As a reporter I always admired people who fought for what they believe in, even those who worked around the edges of the law. I wasn't sure what to think when I first heard about needles found in potatoes. The "how" was kind of interesting to think through, the "who" had a few candidates, and the "why" had some logic, but when I had the chance to talk to some of the people directly involved I found it way more troubling (and making potato industry people upset and worried was obviously just what was wanted). I did write this column back in January, and this week I noticed a poster that reminded me this is still an outstanding issue. More than that it's now costing potato packers millions as they gear up to protect their markets. If enriching German and American security machine manufacturers was the goal of this campaign, it's succeeded, but I'm not sure what else it's done.
It was a pretty good year for people concerned with the environmental footprint of the potato industry. Horace Carver listened to those who want to retain landownership regulations, and not increase the current limits for land that can be cropped. Just over a year ago the government was ready to end a decade long moratorium on new high capacity irrigation wells, but public outcry, an avalanche of newspaper opinion pieces, and dozens of presentations to a legislative committee put the brakes on. The government has promised a comprehensive process including public hearings, and new research to develop a Water Act before considering new permits again. And there’s more: the new ability of major municipalities to outlaw cosmetic pesticide use (more restrictive than some wanted), the closure of the McCain French Fry Plant, west prince farmer Warren Ellis’s steep fine for a series of fish kills in Barclay Brook, the purchase of Ellis’s land by the province and Cavendish Farms and handing it over to the Trout River Watershed group, continued growth in the organic food sector, the ongoing research by Steve Watts showing that farmers can cut back on fertilizer use and produce the same or better quality and size in their crop and cut down on nitrate pollution. Yes there was a serious fish kill in the North River, but it wasn’t caused by a potato grower. So it’s fair to say that the “green team” made some gains. And sticking needles into potatoes had nothing to do with any of this.
This isn’t going to be an easy year for potato growers, but it’s not because of the widespread publicity of a dozen or so discoveries of needles in PEI potatoes. There is simply an oversupply in North America. The only “needle” victims are the Linkletter family, and their employees. Half the staff has been laid off for monthes in what would normally be a very busy time leading up to American Thanksgiving, and Christmas. Liability insurance may cover some of this, but the Linkletters are facing huge costs recalling thousands of pounds of potatoes, and will now spend more than two hundred thousand as well on metal detecting equipment. “Link” potatoes has an excellent reputation for quality and has had it for decades, but the Linkletters know that another round of needles found in potato bags could easily kill their fresh market business for good. There are simply too many other good suppliers out there to take their place.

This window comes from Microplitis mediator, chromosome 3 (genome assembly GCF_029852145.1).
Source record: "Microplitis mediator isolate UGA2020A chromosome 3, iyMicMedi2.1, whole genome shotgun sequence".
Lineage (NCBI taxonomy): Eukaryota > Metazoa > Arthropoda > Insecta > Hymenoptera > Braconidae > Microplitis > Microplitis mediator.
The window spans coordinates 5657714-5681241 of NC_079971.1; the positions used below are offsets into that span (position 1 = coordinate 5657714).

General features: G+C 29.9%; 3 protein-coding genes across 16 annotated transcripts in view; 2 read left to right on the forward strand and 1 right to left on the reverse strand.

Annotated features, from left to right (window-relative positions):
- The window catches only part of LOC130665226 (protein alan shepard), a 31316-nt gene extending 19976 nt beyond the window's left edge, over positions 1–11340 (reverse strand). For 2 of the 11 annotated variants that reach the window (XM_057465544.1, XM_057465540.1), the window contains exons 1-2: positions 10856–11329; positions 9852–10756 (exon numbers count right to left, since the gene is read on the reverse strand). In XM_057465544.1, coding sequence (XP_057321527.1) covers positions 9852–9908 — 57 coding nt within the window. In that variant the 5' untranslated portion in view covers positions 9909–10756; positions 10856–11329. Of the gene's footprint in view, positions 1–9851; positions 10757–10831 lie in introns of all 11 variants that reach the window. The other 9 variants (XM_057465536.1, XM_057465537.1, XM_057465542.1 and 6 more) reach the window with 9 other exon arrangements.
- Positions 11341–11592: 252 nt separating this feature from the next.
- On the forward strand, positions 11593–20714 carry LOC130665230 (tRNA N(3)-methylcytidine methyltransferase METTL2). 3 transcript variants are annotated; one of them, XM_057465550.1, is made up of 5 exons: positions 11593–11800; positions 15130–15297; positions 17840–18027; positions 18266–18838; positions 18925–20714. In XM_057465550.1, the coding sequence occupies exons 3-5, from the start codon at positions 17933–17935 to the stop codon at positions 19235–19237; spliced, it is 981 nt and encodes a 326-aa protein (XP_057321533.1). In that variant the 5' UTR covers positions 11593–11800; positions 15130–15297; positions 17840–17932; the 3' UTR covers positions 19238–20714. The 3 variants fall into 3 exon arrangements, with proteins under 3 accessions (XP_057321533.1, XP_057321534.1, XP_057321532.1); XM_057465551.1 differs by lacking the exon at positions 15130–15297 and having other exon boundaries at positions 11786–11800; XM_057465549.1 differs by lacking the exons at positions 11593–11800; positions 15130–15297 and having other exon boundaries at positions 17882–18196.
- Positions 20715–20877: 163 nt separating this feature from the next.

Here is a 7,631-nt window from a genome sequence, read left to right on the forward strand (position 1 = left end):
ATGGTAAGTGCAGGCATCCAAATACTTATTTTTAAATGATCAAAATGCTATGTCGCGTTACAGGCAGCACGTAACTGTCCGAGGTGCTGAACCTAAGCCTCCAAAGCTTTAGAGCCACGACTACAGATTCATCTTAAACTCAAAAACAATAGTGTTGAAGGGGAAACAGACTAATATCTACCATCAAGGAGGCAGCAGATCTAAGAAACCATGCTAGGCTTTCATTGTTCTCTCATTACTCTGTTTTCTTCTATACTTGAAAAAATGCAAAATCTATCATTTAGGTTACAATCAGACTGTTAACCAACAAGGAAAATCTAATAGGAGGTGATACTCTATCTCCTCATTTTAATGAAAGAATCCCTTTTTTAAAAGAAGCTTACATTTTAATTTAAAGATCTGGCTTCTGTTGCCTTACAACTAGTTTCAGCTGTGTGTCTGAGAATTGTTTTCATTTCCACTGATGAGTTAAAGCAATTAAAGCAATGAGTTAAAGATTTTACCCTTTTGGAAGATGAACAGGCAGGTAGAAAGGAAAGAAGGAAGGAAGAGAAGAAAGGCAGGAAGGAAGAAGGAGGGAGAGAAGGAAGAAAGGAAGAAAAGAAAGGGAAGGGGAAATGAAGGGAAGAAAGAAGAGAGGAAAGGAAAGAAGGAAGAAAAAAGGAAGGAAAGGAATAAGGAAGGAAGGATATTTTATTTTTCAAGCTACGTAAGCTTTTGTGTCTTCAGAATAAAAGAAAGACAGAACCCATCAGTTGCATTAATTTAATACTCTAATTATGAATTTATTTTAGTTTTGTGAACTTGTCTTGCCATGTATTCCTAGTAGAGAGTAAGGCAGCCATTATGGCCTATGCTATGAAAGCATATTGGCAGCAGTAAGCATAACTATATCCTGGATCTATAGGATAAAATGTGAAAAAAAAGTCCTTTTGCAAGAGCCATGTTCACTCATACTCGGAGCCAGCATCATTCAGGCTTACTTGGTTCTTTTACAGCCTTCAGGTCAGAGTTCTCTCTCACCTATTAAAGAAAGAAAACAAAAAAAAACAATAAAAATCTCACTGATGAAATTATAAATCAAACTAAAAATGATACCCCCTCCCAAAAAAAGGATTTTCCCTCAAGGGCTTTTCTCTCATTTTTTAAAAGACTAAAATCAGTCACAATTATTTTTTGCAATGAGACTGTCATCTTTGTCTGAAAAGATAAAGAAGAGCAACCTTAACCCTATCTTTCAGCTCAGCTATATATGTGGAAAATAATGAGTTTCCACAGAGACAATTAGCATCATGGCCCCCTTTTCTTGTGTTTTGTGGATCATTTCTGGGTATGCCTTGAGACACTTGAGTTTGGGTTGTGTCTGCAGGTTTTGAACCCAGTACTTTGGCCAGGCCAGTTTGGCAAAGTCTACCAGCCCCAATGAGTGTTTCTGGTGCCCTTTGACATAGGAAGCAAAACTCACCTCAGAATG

If the person or group behind the needles wants to hurt the Linkletters directly for whatever reason, he/she/they are succeeding, but don’t forget to include the dozens of packing plant workers and their families punished by this as well. If the idea is to intimidate the potato industry by taking on the most high profile grower in the province (Gary Linkletter, now past-chair of the PEI Potato Board) it hasn’t succeeded. The industry is simply too big, and market forces too powerful for this to have much impact. If anything it’s brought the industry closer together by the joint effort to raise reward money. If the action is to get the government to work harder to protect natural resources, again it’s failed. It’s the efforts by many individuals and community groups to push the government to improve and properly enforce regulations that has created some momentum, not sabotaging a handful of potatoes.
It’s been interesting watching the national media pick up on this story. The contrast between the bucolic nature of PEI, its natural beauty, and heavy pesticide use and dead fish is just too tempting for journalists from away to ignore. It took a National Post reporter to finally state what was being talked about in the coffee shops: could this be direct action by a committed environmentalist or environmental group? The usual suspects were spoken to. They denied it, and I believe them, but this certainly would explain the considerable resources and time the RCMP has thrown at the case. It may seem like overkill, but federal agencies like the RCMP, and the Canadian Food Inspection Agency must be seen as aggressively overseeing food production to keep the Americans happy. Potato growers and packers in Maine are always on the lookout for trouble in PEI and New Brunswick in the hopes of slowing down Canadian imports. It doesn’t end there. After 9-11, the new Department of Homeland Security played hardball with anyone shipping food into the United States. Line workers and truck drivers had to be screened, food tracing protocols had to be implemented. All of this is now the cost of doing business, costs that can’t be passed on to consumers. And now checking for needles in potatoes has become a new cost of doing business for at least one big packing operation.